8:22 am
first part of the bill? is there a way to find out which republicans in which democrats voted for and against it? host: that information is available online. you can go to congressional record and find that online. steve is doing our job here for us and bringing us this piece. she asked about where the votes were on the trade assistance. let's take a look. republicans voting no were 158. keep in mind they have a majority in the house spirit 158 did vote against that it 144 democrats voted against it and 86 republicans in favor. 40 democrats in favor. it would need to be a big turnaround. guest: huge. the bill was divided into sections. all of them have to be approved
8:23 am
by the house in order for the package to be deemed approved. the senate is already done here. the democrats voted 144 to 40 against the bill and this section of the bill, the trade adjustment assistance, federal money, help people who were impacted by the trade. and the fact that this trade pact will hurt some industries for example. this is a traditionally democratic program. a lot of democrats on the hill would say the assistance package is inadequate. but to vote en masse against it is not a way forward for the democrats on this because republicans are never going to vote for this. they are against this kind of assistance. so obama really has to get the democrats's long around on this if he is going to make it. host: in "the wall street
8:24 am
journal." they write that he still expected congress to find a way to pass legislation extending mr. obama's trade and negotiating powers as the u.s. tries to wrap up a sweeping deal with other countries around the pacific. other leaders said the burden would rest, the president to shore up support for his agenda after democrats defected last week despite a burst of late minute lobbying by mr. obama p are the democrats are skeptical of how the specific trade deals be negotiated as well as potential repercussions for u.s. workers next sunday. they saw little reason to move their opposition through a package of trade measures at the house. procedurally since the speaker called for the revote, that has to happen by sometime tuesday, i guess. guest: there is always another rule where you can fight things a little bit, but that is the expectation.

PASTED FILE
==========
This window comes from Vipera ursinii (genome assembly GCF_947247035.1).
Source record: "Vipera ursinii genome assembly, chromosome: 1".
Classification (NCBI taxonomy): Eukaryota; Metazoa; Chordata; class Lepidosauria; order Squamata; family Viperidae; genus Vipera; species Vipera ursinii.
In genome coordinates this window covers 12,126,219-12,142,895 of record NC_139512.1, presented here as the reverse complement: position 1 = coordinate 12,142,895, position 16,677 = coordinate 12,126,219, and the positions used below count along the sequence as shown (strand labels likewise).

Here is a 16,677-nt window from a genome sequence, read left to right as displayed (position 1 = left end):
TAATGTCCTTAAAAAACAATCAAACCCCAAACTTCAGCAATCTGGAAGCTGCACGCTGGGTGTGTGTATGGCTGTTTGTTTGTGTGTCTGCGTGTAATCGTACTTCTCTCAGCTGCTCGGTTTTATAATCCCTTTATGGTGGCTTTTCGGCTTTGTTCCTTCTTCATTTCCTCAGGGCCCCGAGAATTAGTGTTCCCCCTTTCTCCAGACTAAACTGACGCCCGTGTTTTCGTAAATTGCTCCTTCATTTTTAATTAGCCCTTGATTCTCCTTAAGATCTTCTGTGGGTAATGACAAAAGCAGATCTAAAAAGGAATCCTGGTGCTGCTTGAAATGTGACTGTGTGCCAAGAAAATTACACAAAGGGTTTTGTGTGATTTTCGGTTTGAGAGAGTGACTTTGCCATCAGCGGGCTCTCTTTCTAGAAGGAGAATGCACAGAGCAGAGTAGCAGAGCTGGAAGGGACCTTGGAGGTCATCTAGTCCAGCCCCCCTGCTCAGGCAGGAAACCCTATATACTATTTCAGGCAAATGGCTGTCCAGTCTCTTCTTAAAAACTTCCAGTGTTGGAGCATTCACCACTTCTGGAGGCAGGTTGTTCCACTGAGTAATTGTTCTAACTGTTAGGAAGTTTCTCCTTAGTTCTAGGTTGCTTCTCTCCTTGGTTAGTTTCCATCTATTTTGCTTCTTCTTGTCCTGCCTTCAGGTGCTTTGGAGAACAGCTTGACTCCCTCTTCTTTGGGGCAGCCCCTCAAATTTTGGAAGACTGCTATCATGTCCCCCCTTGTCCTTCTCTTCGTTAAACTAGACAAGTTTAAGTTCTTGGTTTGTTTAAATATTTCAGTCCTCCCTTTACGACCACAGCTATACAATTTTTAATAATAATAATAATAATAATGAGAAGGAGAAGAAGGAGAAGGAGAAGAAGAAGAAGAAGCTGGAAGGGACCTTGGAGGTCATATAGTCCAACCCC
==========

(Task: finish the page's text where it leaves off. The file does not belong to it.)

8:25 am
the debate changes slightly in the sense that everything else is done except trade adjustment assistance p or i'm sure an committing used for democrats will be, the only thing your voting on today is whether or not to give people, especially workers, the assistance they need because of the impact of the upcoming trade deal. if you isolate the argument that way, it might make sense for some democrats, but they are keenly aware that the way the rules work, they kill the whole deal -- the whole bill if they do not vote for this. you still vote no. guest:-- host: shelby, indiana. caller: you hit on mike question, what my concern was, the trade adjustment. why do they need the assistance? why are they losing their jobs? eventually, the benefits will run out, just like we have had in the past, where people have
8:26 am
to go on welfare and food stamps. i am really glad to see the democrats and some of the republicans voted it down, that they are thinking of the american people and our economy. thank you. host: thank you. here is robert in california, on our republican line. independent line, i am sorry robert. caller: thanks. earlier, a caller expressed a concern over currency minute galatian. you also neglected to mention japan. on the other end when it comes to how we vote on these bills and in what order, i am curious why we are on trade promotion authority before we even know what the trade bill is that we will be voting on, or if they
8:27 am
will even allow that to be known. if it is going to be done in secret, you will have all this animosity and apprehension from the general public, at least. how are we supposed to call our representatives and let them know how we would like them to vote? that would be my question. guest: i think the viewer hits on a point that makes it difficult for many members of congress, the fact is they're voting on something that gives the president authority, but they do not see the final package at that time, and it could come back and hurt them. i think on nafta, i wonder if some of the people who worked in the favor of it are now being hurt by the repercussions of it? host: we talked about domestic considerations, but in a number of articles, in the faith --
8:28 am